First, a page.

Monday, March 31, 2008

Beer - it's what's for dinner

I'll confess to being a little dry tonight in the idea department, but even so it wasn't too hard to track down something good. Namely, vintage animated beer commercials.

Here's a Claymation one for Ballantine beer.

This one has bears having a pie fight for God knows what reason.

Best of all, here are Bob and Ray doing one of their Bert & Harry Piel ads for Piels beer. This was a campaign that actually put Piels out of business - so many loved the ads that they tried the beer, and unfortunately the beer was pretty lousy.

Bonus! If it's modern funny beer ads you want, here are the folks at Red Stripe (who make the best beer ads in the world hands down) topping themselves with an infomercial.

Sunday, March 30, 2008

The Big O

My college roommate once said about Roy Orbison, "His eyes were too close together and he sounded like a wounded deer."

Let's just say we differed. On the part about the wounded deer, anyway. Here's a rare clip of him lip-synching "Only the Lonely," shadeless and looking pretty uncomfortable.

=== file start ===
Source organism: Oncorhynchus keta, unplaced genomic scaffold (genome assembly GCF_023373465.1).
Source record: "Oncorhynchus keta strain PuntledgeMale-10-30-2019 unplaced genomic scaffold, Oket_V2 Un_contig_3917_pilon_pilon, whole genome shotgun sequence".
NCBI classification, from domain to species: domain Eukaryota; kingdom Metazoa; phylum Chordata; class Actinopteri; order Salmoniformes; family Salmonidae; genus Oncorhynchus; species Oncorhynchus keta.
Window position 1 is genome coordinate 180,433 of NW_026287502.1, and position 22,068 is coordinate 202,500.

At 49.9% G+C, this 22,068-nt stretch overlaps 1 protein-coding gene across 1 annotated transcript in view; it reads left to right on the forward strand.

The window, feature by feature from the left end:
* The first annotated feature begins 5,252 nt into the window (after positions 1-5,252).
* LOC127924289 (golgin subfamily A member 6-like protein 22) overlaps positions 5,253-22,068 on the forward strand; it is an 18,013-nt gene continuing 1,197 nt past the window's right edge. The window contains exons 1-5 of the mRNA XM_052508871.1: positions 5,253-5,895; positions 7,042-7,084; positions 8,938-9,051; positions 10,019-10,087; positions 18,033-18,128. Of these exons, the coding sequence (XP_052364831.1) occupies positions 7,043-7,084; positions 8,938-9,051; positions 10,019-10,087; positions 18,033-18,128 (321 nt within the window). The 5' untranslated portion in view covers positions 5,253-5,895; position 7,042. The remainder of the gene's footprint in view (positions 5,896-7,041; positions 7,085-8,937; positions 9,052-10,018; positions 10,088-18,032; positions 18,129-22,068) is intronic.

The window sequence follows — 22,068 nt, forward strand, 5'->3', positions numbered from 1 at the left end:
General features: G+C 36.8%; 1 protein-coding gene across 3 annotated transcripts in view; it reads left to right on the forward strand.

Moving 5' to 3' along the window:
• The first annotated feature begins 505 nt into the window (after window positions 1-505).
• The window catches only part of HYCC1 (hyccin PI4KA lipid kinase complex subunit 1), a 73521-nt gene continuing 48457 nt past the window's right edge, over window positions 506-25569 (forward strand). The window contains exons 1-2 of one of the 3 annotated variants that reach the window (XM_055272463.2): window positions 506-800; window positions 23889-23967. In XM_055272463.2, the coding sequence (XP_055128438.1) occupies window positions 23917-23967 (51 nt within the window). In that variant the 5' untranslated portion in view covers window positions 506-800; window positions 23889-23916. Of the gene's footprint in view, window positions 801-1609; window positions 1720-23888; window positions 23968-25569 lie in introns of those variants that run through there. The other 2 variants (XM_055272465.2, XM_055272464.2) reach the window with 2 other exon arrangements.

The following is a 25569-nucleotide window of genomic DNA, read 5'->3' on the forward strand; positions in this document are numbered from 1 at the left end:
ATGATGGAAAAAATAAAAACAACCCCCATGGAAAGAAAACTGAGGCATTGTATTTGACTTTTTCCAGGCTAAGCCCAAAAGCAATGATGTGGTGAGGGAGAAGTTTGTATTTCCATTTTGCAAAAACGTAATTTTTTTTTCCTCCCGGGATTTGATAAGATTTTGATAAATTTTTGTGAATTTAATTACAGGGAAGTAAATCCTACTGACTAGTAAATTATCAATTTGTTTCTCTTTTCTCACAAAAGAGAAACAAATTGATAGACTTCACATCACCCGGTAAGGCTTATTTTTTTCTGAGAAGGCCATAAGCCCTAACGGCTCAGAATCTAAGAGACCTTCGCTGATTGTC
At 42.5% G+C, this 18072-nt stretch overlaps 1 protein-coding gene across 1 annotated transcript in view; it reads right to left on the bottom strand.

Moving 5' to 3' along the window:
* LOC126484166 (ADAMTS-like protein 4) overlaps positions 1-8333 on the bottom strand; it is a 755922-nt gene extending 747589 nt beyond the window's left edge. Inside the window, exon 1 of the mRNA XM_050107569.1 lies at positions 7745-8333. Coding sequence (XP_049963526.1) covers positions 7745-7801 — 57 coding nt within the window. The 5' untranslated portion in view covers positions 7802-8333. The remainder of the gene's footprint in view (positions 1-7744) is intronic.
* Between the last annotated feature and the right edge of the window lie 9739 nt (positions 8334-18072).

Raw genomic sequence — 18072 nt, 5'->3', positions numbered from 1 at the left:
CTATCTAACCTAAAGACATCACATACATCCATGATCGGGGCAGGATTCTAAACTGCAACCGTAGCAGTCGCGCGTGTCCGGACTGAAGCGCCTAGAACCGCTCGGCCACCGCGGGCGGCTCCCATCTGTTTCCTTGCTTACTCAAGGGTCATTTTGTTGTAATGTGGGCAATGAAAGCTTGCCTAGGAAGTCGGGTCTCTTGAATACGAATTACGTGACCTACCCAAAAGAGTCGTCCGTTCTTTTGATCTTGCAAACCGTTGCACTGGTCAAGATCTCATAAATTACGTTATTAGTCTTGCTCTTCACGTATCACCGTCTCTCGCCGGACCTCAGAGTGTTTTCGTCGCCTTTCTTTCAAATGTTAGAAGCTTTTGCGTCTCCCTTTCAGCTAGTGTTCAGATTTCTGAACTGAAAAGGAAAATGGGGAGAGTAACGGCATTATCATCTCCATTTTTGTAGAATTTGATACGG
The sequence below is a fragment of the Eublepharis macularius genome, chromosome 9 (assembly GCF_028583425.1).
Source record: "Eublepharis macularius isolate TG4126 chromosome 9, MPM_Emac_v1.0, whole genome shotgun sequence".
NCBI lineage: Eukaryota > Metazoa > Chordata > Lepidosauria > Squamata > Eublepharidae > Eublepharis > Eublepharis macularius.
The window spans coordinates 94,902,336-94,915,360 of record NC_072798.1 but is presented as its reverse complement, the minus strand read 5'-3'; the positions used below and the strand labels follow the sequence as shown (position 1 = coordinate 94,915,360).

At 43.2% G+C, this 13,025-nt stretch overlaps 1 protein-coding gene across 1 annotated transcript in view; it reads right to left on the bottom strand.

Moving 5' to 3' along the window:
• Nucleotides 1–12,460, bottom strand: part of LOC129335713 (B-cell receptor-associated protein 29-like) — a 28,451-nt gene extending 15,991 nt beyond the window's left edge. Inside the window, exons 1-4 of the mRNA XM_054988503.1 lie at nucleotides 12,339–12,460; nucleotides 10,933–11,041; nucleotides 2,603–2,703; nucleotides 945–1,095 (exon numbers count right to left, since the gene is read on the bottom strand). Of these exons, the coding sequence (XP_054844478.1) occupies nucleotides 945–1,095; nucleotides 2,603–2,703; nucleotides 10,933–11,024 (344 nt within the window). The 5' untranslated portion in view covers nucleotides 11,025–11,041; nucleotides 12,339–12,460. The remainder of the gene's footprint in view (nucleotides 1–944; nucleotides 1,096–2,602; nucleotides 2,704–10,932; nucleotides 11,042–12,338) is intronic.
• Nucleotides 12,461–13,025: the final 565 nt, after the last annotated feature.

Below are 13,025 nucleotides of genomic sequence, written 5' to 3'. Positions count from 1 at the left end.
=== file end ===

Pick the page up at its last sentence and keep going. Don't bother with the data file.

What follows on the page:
Here he is in better form, doing "It's Over."

A quarter century after he recorded "Crying," his voice was no less amazing when he performed it; this is from the famous Black & White Night concert.

And call me silly, but I got a big kick out of this video for "In Dreams" performed by sock puppets.

Saturday, March 29, 2008

Joe Raposo, genius

Joe Raposo's best known for his work with Sesame Street, having composed "Sing (Sing a Song)" and "Bein' Green." He's done some other pretty great stuff, too (including the Three's Company theme and four songs on Ol' Blue Eyes is Back; the record company talked Sinatra out of recording an entire album of Raposo songs).

But you all know me; I've got to focus on the kiddie stuff.

A couple of big favorites of mine are "Take a Bweaf" and "There's a Bird On Me."

He performed the vocals for more than a few of the Sesame Street songs, in a really nice tenor voice; this is him singing "Trying and Trying Again" and "Somebody Come and Play."

And here's the man himself acting out a battle with the letters "UN." I'd say his gift for physical comedy is on a par with that of his songwriting.

Friday, March 28, 2008

John Cale's got a secret

I've got a bunch of Lou Reed-related clips here on MeTube, but alas, the attention I've paid to Velvet Underground cofounder John Cale has been sadly lacking. Well, no more. (Thanks to Paul in New Jersey for introducing me to this.)

In 1963, four years before VU & Nico was released, Cale appeared on the game show I've Got a Secret. His secret: he was one of five pianists who'd performed a piano piece three lines long 840 times, in a concert that lasted over eighteen hours. After the panel attempted to guess his secret, Cale performed that piece.

It's ten minutes long and, to my mind, pretty fascinating. I hope you agree.

Thursday, March 27, 2008

Loud and long and clear